This policy is designed to protect both patients and staff. All Health Care Professionals employed by and working at Gloucester Road Medical Centre have been made aware of and are encouraged to follow this policy.
This policy is advertised on our GRMC website and is referred to in the patient handbook given to all new patients when they register. Patients are made aware they can ask for a chaperone at any time through notices displayed in our waiting room, treatment rooms and GP consulting rooms.
All medical consultations, examinations and investigations are potentially distressing for patients. Patients can find examinations, investigations or photography involving the breasts, genitalia or rectum particularly intrusive. Patients may feel vulnerable during any examination when it is necessary to touch or even be close to the patient, consultations involving dimmed lights, or when patients have to undress. Clinicians need to be aware of cultural values which may influence a patient’s vulnerability.
The intimate nature of Medical and Nursing examinations, if not practised in a sensitive and respectful manner, can lead to misinterpretation and the potential for allegations by the patient of assault against the Health Care Professional.
It is therefore to protect both patients and Health Care Professionals that we offer the patient the option of having an impartial observer (a chaperone) present wherever possible. This applies whether or not the patient is the same gender as the clinician.
Who can be a chaperone?
The chaperone could be a friend relative or carer, but if these are not available, or not acceptable to the patient the clinician can arrange for a member of staff to assist. It is important to be aware that a relative or a friend may not be an impartial observer, especially for children or young people, and a chaperone should be offered. This person would normally be a trained nurse or a member of the reception staff who has received chaperone training and is aware of the role and responsibilities.
Role of the chaperone
- To prove the patient with physical and emotional support and reassurance, and to respect the patient’s dignity and confidentiality.
- To reassure the patient if they show signs of distress or discomfort.
- To be familiar with the procedures involved in a routine intimate examination and be prepared to intervene if the examination appears to be inappropriate or the patient appears to be distressed.
- To stay for the whole examination and be to see what the doctor is doing.
- To be prepared to raise concerns if they are concerned about the doctor’s behaviour or actions.
- Provide protection for the healthcare professional from potentially abusive patients.
- Children under the age of 16 should not be examined without a responsible adult present.
- Patients under the influence of drugs or alcohol should not be examined without a chaperone.
- Patients who not have English as their first language should be offered an interpreter who can act as a chaperone.
- An assessment of capacity to consent needs to be made for all patients. Where this is in doubt for any reason, such as patients learning difficulties or cognitive problems or difficulty communicating, a formal assessment needs to be made. (See assessment of capacity in GRMC Adult safeguarding policy). If the patient does not have the capacity to consent a decision to examine needs to be made on a best interest basis, a formal chaperone needs to be present and all decisions and names of persons involved needs to be fully documented in the patient’s records.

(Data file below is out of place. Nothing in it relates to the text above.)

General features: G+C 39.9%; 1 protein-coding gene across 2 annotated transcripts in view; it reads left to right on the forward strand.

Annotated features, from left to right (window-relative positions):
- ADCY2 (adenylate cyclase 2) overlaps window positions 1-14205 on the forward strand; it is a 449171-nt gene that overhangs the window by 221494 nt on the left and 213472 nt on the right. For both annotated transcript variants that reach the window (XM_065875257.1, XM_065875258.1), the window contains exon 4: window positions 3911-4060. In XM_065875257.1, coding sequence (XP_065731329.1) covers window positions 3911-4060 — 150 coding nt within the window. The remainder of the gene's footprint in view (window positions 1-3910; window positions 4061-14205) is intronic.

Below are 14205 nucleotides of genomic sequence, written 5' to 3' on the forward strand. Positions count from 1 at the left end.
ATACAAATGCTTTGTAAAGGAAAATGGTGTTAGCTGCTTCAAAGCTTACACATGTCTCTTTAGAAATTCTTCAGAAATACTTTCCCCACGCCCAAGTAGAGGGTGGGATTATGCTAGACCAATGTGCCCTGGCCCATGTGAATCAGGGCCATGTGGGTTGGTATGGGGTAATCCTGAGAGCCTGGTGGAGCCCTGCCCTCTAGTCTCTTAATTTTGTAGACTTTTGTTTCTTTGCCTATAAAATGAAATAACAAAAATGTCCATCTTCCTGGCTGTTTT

- Home visits. If no suitable chaperone is present, and the medical problem is not urgent, the patient must be offered the opportunity to be examined at a future date when a chaperone is available, either at home or at the surgery if suitable transport can be arranged.
- Emergency situations. It is acceptable for clinicians to perform intimate examinations without a chaperone if the situation is an emergency or life threatening, speed is essential in the treatment of the patient, and the patient’s condition means they are unable to give consent. This should be recorded in the patient’s notes or electronic record.
Process for providing a chaperone
- Once the Health Care Professional has decided that an intimate examination is necessary, or that patient or clinician factors make a chaperone advisable for a routine examination, the clinician must first explain to the patient why such an examination is necessary and give the patient an opportunity to ask questions.
- Explain what the examination will involve, in a way the patient can understand, so that the patient has a clear idea of what to expect, including any pain or discomfort.
- Assess the patient’s capacity to consent to the examination.
- Obtain consent and record that consent has been given.
- Offer the patient a chaperone and document the name of the chaperone if used.
- If there are no suitable chaperones available the clinician must decide whether to proceed, if the examination is urgent, or whether to rebook a further appointment for examination, and document the reasons for that decision.
- If the patient declines a chaperone the clinician must decide whether to proceed, if the examination is urgent, or whether to rebook a further appointment for examination, and document the reasons for the decision.
From time to time where appropriate we can monitor adherence to this policy thorough feedback questionnaires and audit to establish patient and staff awareness of the policy, the application of the policy, and the quality of recording of decisions and of names of chaperones in the medical records.
This policy has been written with reference to
- GMC Policy on intimate examinations and chaperones
- Cambridge University NHS trust policy document ‘Chaperones; Requirements for use of chaperones'
- CQC guidance on the use of chaperones
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